Hilarion Manero

Ariadne at Naxos - I # Landscape Ocean View, Dawn & Night, 44,5 x 103, 2002
Atlante und Hippomenes, 2002, 59 x 169
Atropos, 46 x 172, 2001, Glitzer, Öl auf Holz
Engel, 2010, 31 x 98 cm, Öl auf Hartpappe
Girl with flowing River, 2002, 54 x 167cm
Holding the Sky, 60,5 x 167, Kreide, Öl auf Holz, 2003
previous arrowprevious arrow
next arrownext arrow
Full screenExit full screen
Slider

Instead of the usual introduction

„Thanks to the constantly effective miracle assumed by myth, the waking day of a people who are stimulated by myth, as the ancient Greeks were, does indeed resemble dream more than it does the day of a thinker whose mind has been sobered by science. If, one day, any tree may speak as a nymph, or if a god can carry off virgins in the guise of a bull, if the goddess Athene herself is suddenly seen riding on a beautiful chariot in the company of Pisistratus through the market-places of Athens - and that was what the honest Athenian believed - then anything is possible at any time, as it is in dream, and the whole of nature cavorts around men as if it were just a masquerade of the 3 gods who are merely having fun by deceiving men in every shape and form.“

(Friedrich Nietzsche – On Truth and Lies in the Nonmoral Sense, 1873)

Man, Woman and Bird, 2008, Öl auf Hartpappe, 99 x 103 cm
Diana Hunting, 32 x 29, 2000
Europa, 2001
Good-Luck-Bone, The Deal-Die Abmachung, 50 x 49,5, 2006
Killing the Dragon, 2009, Öl auf Hartpappe, 105 x 89,5 cm
My three Daugthers, 48 x 54, 2000
The falling Appels, 99 x 106, 2005
The Night Nymph, 92,5 x 92,5, 2003
previous arrowprevious arrow
next arrownext arrow
Slider
The Fountain, 90 x 89, 2006-2007
Girl holding an Onion, 70 x 70, 2002
Girl throwing an Onion or Galatea et Nature, 80,5 x 70, 2001-2002
Maria Magdalena Virgin von Zomorra - The Fool, el loco, die Faruckt, le fou, 53 x 47, Öl auf Leinwand, 2007
The Cry, 21,5 x 19,5, 1996-1997
The frequent Future
Venus One - Thalassa, 83,5 x 98, 2003
Wassernymphe, 2004, 52 x 50cm
previous arrowprevious arrow
next arrownext arrow
Slider

Psychochromism (Greek ψυχή, "breath; soul; mind", & χρώμα, "colour"): aesthetic theory of the psycho-emotional effects of colour as well as the act of eliciting feelings using colour in particular with so-called "psychochromatic painting". A pioneer of psychochromatic painting, Hilarion Manero (b. 1957, Argentina) creates tense colour harmonies combining local colours and tone curving with chiaroscuro (light-dark) effects.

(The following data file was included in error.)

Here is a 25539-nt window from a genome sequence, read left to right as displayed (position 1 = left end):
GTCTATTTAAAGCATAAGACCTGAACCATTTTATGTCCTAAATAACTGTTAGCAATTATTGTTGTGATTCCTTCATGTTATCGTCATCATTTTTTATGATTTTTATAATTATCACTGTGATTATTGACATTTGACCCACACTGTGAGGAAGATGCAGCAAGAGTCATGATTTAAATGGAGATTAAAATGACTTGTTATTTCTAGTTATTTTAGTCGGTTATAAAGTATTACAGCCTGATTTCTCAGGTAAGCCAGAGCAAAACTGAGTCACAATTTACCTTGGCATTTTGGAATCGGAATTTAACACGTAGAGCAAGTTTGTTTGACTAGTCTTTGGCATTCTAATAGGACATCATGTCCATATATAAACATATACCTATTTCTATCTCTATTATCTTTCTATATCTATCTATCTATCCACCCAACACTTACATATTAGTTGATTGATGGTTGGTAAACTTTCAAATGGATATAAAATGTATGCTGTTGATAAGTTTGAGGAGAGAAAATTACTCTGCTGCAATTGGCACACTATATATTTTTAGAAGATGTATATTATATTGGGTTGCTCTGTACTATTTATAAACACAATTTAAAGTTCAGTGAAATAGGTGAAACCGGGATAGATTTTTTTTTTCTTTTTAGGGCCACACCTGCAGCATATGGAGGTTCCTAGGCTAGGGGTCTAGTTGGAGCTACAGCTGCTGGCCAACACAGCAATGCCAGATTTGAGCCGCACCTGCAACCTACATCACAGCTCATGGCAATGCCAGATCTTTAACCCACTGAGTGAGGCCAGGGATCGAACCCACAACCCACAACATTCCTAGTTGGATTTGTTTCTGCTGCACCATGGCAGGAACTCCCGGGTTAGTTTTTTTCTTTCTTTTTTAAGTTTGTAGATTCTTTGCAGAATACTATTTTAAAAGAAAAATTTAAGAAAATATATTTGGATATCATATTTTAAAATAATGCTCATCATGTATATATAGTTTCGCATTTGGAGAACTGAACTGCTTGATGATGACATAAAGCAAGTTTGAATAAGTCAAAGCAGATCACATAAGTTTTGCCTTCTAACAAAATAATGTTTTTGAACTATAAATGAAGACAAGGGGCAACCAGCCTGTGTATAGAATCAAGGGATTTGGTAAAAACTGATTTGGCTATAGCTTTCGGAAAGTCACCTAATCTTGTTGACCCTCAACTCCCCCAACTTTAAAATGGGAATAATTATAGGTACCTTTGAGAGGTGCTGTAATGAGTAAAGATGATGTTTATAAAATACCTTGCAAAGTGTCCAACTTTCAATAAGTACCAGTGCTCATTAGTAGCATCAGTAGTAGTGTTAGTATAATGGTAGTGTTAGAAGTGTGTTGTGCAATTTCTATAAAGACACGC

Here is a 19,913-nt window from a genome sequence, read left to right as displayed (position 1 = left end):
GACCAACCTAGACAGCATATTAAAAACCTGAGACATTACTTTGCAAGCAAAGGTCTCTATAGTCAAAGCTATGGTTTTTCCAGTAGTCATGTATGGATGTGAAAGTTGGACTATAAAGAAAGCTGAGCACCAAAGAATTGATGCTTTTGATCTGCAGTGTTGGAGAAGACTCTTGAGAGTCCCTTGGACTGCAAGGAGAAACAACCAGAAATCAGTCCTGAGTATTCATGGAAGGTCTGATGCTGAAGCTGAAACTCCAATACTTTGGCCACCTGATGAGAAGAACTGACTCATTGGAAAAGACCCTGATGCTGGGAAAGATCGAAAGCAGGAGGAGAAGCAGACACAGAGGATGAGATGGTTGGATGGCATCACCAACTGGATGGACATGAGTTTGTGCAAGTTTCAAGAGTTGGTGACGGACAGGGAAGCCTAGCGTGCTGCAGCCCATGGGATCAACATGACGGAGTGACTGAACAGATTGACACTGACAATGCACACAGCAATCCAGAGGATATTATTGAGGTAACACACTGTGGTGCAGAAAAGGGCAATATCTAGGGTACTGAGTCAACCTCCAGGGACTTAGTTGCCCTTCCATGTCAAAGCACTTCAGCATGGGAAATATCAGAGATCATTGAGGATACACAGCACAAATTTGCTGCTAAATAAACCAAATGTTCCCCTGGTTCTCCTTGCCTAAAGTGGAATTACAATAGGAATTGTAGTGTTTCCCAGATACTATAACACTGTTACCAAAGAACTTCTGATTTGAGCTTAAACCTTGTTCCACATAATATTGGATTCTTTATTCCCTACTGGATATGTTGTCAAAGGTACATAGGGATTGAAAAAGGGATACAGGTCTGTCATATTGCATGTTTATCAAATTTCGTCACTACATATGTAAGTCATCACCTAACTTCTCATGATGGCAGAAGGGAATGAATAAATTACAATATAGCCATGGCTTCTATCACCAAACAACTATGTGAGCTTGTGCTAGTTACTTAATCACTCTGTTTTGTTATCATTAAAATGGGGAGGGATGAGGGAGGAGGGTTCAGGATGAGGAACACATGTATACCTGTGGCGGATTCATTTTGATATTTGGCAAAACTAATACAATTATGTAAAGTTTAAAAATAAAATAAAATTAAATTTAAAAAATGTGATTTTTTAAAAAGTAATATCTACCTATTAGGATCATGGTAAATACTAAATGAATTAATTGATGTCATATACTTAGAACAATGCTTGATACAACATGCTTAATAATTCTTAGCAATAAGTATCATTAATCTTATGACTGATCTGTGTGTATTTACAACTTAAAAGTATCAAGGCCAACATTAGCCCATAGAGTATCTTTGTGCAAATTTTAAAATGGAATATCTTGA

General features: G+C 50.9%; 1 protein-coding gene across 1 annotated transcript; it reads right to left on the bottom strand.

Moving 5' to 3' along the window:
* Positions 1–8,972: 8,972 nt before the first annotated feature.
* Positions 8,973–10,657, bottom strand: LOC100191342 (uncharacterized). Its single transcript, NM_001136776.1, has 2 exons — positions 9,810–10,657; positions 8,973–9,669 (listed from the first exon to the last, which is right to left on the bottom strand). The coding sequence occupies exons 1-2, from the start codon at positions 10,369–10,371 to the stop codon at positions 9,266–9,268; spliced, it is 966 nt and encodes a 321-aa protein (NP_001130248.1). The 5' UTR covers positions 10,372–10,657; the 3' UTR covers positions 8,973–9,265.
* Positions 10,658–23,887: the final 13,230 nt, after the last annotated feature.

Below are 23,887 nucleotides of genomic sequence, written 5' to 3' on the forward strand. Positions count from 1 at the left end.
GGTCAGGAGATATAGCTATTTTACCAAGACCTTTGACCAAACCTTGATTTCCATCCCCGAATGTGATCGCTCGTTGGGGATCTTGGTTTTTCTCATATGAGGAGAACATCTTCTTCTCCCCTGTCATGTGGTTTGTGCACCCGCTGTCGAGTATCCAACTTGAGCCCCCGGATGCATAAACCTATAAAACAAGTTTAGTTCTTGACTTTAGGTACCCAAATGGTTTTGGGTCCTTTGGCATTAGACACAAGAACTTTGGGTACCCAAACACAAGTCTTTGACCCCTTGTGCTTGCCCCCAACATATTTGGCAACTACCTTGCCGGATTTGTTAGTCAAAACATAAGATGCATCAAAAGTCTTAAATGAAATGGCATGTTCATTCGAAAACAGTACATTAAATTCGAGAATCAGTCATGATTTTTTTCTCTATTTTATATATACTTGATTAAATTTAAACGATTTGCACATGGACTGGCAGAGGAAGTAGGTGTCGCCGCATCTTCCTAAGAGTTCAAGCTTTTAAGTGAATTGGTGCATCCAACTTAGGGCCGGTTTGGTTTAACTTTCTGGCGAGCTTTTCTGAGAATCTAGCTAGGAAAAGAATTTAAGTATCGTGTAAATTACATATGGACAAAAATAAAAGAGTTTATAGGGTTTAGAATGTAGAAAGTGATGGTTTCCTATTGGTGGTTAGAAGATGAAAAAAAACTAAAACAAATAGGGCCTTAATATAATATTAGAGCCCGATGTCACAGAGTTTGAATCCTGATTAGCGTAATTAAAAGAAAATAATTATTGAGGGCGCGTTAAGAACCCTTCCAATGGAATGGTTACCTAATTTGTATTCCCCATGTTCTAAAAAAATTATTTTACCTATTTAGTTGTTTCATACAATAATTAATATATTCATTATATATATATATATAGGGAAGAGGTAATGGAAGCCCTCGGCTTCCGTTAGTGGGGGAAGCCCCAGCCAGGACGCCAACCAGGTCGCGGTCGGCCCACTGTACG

Whereas psychology attempts to determine the complex psycho-emotional effects and feeling- values of colour which are dependent upon individual, cultural (↑colour symbolism), and contextual factors (to date this area has been insufficiently researched). Psychochromism, on the other hand, looks at how a colour’s characteristics are expressed and the combinations and harmonies thereof. Psychochromatic theory is related to traditional aesthetics and concerns itself with the psycho- emotional effects of colour in the fine arts. Of primary interest is the individual, partly transcendental, reception of ↑colouring in the observer’s emotional awareness. Of consummate relevance would be Kandinsky’s (1866-1944) remarks in the 20th Century that colour had the power to induce an “inner resonance”. Significant too is the analogy of colours and tones as found in the theories of Aristotle (384 -322 BCE.), G. Zarlino (1570-1590) and I. Newton (1643-1727).

Nyx und Andromache
Pluto am Oracle der irrenden Träume
PLUTO´S TRAUM
The Whims of Uranus und der Mond Klymene
Uranus als Monster der Träume
previous arrowprevious arrow
next arrownext arrow
Full screenExit full screen
Slider
Penthesilea, 186 x 89, 1998

Penthesilea, 186 x 89, 1998

Orion, 86 x 89, 1998

Orion, 86 x 89, 1998

Psychochromatic painting, as practised by Manero, attempts to overcome the traditional dichotomy between form and colour (disegno and colore) as defined by G. Vasari (1511-1574). For Manero et al, the effects of colour can only be defined in the reciprocal interaction between the form and the sujet e.g. Sujets often connect clear colours with soft sfumato.

The playful-naïve manner in which psychochromatic painting incorporates cosmological considerations has its root in traditional colour theories where thinkers such as L.B. Alberti (1404- 1472) et. al, with a nod to the anciens, associated the primary colours (veri colori) with the four elements.

Leading representatives of psychochromatic theory, drawing inspiration from Goethe‘s (*1749- 1832) views on the subject, argue for an incessant struggle between light and darkness which is manifest in the specific characteristics of individual colours. Psychochromatic painting thus draws attention to the the antagonism between light and darkness as a metaphor for clarity and its antonym.

More Links